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I found my car in the parking garage, locked myself inside, and wept. I called my husband and said I was even more sure about terminating the pregnancy. Like the doctor, he handled me gently. At home, we talked about each possibility. At one point, whispering to each other while our sons napped, I asked him if we could even handle having another child. Immediately, he said yes. He was, I’m sure, thinking of future family moments: road trips, baseball in the backyard, inside jokes. But that’s not what I was asking.
What I was asking was this: Could I be pregnant again, age 37 to 38, attend monthly and then weekly doctor’s appointments, because my pregnancy was considered “geriatric” and therefore required further monitoring?
Would I survive the pregnancy? The maternal mortality rate was rising, and in my age bracket it was significantly higher than that of someone 25 and younger.
Could I watch my body expand and change yet again, becoming something other than mine, again?
Could I stomach the infantilizing and proprietary way the world treats me when I’m obviously with child? (And here I’m reminded of the breathtakingly stupid suggestion, on the part of one of our — female! — Supreme Court Justices, that rather than abort, a woman should carry the baby to term and then simply drop it off at the nearest fire station. And then, what, show up at the company picnic with a baggy abdomen and no baby? “Oh, that old thing?” this imaginary woman might say, “I dropped it at the fire station on my way here.” “Cool, no further questions!” society responds.)
Could we afford it? Pregnancy is expensive, and childbirth is even more so. Some families with insurance spend upwards of $5,000 if all goes well, $10,000 if the baby needs to be in the NICU.
Could we afford childcare? With our second child, I’d had to leave my job because paying for childcare for two children equaled the amount I was bringing home each month, essentially canceling out my income. And at that time, preschool cost thousands of dollars a year, something we were able to afford only because my husband’s mother paid for it. So, no, we could not afford childcare.
Could I commit to spending less time with my still very small children, because I’d be spending a lot of time feeding and changing and holding and endlessly, endlessly attempting to put the infant down to sleep? There’s a reason sleep is withheld as a torture device.
Could I handle what it would do to my career, to the very small amount of time I had to write already? With each baby, it had taken me about two years for my brain to settle enough to start writing again. Could I give up another two years?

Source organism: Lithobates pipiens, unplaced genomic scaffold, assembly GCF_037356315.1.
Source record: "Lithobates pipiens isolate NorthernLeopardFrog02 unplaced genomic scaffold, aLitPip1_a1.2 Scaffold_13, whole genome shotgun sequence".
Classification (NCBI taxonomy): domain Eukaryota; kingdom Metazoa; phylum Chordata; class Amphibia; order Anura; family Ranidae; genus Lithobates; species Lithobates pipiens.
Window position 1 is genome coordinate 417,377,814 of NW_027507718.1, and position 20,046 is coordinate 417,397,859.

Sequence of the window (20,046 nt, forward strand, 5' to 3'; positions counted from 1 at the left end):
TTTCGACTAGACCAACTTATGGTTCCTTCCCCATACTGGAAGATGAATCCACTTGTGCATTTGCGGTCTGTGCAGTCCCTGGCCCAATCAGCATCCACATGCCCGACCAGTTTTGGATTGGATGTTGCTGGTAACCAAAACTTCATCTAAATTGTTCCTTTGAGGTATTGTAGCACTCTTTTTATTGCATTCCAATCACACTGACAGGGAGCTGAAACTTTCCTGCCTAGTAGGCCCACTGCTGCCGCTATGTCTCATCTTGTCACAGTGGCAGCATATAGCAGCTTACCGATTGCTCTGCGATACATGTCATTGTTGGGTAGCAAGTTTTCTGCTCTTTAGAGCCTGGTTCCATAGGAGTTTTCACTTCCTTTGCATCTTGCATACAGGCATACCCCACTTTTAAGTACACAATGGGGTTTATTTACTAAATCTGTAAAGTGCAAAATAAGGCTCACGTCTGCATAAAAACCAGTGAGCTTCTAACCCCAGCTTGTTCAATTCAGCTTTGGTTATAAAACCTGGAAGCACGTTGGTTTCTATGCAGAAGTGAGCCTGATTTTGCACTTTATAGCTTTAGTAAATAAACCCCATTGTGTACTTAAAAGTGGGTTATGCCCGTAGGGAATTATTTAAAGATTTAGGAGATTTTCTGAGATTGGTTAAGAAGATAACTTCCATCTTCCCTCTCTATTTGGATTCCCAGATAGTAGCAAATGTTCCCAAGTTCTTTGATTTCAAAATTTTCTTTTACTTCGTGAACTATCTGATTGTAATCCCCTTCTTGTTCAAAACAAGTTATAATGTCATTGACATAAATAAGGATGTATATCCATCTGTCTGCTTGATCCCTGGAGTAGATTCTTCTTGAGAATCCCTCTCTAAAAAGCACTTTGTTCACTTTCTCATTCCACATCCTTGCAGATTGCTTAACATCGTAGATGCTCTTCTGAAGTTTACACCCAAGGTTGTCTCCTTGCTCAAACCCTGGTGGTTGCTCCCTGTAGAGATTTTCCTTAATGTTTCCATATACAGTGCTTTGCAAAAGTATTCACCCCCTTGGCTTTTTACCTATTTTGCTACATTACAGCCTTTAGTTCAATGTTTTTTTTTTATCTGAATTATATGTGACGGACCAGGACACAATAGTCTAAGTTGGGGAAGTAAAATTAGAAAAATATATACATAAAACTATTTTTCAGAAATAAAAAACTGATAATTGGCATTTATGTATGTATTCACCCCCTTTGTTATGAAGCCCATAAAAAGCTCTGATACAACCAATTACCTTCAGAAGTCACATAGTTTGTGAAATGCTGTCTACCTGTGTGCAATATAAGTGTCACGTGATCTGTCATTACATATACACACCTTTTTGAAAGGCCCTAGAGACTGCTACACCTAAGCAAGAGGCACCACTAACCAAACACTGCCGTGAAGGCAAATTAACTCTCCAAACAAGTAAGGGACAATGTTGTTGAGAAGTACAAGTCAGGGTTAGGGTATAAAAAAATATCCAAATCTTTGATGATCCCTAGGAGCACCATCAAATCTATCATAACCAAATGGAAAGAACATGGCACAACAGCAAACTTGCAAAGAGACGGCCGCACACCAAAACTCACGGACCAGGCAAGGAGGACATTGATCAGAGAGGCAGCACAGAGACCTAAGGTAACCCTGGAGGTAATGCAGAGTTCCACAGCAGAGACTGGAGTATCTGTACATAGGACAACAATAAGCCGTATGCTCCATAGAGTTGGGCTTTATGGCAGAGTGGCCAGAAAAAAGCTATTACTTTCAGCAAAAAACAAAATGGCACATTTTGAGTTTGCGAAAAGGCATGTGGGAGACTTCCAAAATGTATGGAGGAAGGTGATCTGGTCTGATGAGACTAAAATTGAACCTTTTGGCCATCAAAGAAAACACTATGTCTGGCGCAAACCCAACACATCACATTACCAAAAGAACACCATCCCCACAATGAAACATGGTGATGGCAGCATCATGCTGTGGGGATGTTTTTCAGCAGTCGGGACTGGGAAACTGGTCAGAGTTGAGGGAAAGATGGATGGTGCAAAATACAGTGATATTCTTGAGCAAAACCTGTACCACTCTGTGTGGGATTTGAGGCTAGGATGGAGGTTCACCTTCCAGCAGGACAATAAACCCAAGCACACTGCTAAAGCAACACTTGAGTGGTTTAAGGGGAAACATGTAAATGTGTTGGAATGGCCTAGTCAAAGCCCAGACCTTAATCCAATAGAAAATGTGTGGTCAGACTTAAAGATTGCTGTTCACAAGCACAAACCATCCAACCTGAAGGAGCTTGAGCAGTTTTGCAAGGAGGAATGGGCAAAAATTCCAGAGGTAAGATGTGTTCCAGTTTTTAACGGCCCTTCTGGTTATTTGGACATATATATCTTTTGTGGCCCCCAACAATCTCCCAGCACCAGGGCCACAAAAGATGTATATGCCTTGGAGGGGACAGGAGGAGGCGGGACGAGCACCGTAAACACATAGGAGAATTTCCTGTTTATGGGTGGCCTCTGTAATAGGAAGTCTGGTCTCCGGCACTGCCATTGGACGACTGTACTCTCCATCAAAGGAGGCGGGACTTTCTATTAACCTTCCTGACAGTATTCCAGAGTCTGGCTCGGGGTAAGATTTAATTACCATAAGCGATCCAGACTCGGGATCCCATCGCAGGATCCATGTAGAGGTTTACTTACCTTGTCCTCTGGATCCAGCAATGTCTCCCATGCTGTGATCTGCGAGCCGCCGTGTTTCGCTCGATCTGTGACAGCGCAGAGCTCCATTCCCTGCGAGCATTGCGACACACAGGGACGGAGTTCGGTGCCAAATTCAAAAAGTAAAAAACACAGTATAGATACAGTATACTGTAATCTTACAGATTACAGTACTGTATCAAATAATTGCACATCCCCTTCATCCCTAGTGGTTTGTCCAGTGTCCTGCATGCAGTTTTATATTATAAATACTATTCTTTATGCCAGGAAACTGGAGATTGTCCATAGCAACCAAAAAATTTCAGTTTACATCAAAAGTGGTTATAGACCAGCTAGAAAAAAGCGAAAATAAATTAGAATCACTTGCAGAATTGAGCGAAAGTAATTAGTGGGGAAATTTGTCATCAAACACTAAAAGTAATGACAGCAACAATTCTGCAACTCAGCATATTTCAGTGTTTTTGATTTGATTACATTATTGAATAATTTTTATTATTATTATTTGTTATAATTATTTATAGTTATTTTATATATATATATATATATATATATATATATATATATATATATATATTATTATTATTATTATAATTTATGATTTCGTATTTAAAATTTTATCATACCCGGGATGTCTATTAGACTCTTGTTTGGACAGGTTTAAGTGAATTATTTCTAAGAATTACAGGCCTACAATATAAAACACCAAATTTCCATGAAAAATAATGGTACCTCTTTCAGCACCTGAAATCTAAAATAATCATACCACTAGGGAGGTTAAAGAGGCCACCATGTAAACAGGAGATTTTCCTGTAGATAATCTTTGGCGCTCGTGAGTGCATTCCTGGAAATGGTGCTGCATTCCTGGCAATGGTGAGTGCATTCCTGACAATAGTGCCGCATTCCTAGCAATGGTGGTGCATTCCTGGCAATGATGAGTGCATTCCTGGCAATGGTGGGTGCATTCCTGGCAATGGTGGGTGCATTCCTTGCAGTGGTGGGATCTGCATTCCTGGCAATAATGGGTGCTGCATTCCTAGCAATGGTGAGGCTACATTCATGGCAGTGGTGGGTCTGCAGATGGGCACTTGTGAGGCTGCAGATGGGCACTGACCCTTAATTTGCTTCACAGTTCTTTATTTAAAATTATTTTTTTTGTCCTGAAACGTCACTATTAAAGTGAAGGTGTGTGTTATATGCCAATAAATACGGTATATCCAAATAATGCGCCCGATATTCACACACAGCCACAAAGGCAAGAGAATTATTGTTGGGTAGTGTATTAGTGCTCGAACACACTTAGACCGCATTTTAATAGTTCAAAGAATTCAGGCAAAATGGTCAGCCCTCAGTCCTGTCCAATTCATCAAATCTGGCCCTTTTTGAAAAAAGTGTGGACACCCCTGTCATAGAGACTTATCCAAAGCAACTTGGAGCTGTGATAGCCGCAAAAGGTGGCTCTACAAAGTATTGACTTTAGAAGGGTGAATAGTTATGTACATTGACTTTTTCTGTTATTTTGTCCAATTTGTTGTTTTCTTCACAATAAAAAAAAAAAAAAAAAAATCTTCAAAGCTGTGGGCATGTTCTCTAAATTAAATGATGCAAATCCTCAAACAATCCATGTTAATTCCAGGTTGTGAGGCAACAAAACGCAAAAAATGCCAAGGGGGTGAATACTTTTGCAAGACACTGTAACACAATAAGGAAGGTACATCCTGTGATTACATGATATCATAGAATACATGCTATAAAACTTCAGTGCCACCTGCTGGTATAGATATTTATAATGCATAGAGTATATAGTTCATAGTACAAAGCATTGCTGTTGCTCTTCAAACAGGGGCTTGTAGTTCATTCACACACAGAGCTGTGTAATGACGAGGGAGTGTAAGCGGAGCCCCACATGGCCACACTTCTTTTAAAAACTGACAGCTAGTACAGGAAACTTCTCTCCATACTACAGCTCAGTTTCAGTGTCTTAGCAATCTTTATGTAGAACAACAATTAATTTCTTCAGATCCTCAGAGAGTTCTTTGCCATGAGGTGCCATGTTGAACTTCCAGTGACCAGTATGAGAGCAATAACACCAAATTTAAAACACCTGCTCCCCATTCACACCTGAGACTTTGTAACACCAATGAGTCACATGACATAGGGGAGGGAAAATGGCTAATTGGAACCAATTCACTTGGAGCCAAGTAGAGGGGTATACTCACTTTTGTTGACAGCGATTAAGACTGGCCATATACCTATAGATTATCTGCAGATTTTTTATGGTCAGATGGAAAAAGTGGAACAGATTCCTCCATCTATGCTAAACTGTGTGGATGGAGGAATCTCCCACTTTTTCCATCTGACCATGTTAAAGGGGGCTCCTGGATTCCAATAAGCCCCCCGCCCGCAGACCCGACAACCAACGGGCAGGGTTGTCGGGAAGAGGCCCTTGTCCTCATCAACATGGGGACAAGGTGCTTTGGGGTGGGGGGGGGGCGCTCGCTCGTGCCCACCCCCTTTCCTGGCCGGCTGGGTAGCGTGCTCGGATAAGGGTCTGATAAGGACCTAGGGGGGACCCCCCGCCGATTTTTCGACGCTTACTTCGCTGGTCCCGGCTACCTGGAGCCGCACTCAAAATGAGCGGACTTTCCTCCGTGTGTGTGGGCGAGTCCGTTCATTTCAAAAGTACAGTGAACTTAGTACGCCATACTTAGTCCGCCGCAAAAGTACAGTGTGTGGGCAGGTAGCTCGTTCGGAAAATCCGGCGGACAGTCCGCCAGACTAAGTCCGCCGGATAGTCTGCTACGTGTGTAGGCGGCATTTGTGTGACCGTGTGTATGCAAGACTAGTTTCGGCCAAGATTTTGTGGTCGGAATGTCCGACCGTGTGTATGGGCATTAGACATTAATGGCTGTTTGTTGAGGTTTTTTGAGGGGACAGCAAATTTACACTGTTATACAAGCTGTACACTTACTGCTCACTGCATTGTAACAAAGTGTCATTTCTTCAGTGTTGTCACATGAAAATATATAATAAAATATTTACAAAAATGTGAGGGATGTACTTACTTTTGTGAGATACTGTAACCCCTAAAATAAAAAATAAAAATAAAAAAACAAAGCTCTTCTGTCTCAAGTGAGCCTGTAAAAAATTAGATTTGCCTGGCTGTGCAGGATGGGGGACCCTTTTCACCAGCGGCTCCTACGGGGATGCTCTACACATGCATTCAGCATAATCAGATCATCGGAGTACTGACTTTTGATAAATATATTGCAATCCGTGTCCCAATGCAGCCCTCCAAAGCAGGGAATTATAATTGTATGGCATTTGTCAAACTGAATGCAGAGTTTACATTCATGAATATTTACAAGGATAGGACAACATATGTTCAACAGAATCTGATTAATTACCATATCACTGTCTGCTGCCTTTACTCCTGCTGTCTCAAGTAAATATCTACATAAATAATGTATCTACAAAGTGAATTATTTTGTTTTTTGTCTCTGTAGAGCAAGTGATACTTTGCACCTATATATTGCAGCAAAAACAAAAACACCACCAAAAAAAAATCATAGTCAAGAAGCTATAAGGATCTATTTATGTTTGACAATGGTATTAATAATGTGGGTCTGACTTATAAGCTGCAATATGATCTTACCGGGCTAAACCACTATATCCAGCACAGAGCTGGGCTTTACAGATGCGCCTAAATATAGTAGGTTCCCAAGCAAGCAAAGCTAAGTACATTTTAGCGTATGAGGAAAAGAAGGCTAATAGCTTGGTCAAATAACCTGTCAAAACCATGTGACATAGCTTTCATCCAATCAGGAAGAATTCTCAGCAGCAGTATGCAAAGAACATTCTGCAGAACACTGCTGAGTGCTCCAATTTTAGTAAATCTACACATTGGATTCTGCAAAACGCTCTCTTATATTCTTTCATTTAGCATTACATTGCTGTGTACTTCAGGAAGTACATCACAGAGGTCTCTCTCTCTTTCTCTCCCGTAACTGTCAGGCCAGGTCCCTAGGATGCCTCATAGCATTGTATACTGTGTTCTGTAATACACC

Could I pay the sort of close attention each child deserves, given that my attention would now be split three ways?
Could I handle all the new ways I’d be a failure at this motherhood thing that society promises is natural and therefore a given, easy, a flipped switch as soon as the doctor crows, “Ten fingers and ten toes!”
And, could I handle the pitch-black depression? Could I figure out a way to adapt, to toss my family onto my shoulders and run us to safety from … me?
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The choice was complicated. Heavy. Exhausting. And it was all mine. That I could decide, that I could consider all the options, all the possible outcomes, and from there make my own call, was immensely vital. It reminded me of the person I am inside the mother I am. In May 2018 I gave birth to my daughter. I plan on telling her this story one day.
By all counts, I’m lucky. I have a stable home and a partner who is as much a partner as one without mammary glands could be. Even so, motherhood comes at a cost. And we pay dearly for it. Our hair could fall out; we could lose our careers, suffer debilitating mental health consequences, and all of that is if things go mostly OK. We could also die.
Many of the birthing parents I told about my surprise pregnancy, from my family to my friends to strangers who read about it online, confessed that if it happened to them, they’d seriously consider abortion. I get it. I made one choice, and others may make different ones. And that’s exactly as it should be. Being a birth parent isn’t easy. Sure, it’s natural. It’s natural in the way that an antelope running for its life from a predator is natural, in the way that antelope watches its own intestines be ripped out is natural. But giving birth should be something we undertake by choice.
If we no longer have that choice, we’re no different than the antelope. Just a body waiting its turn to be ravaged.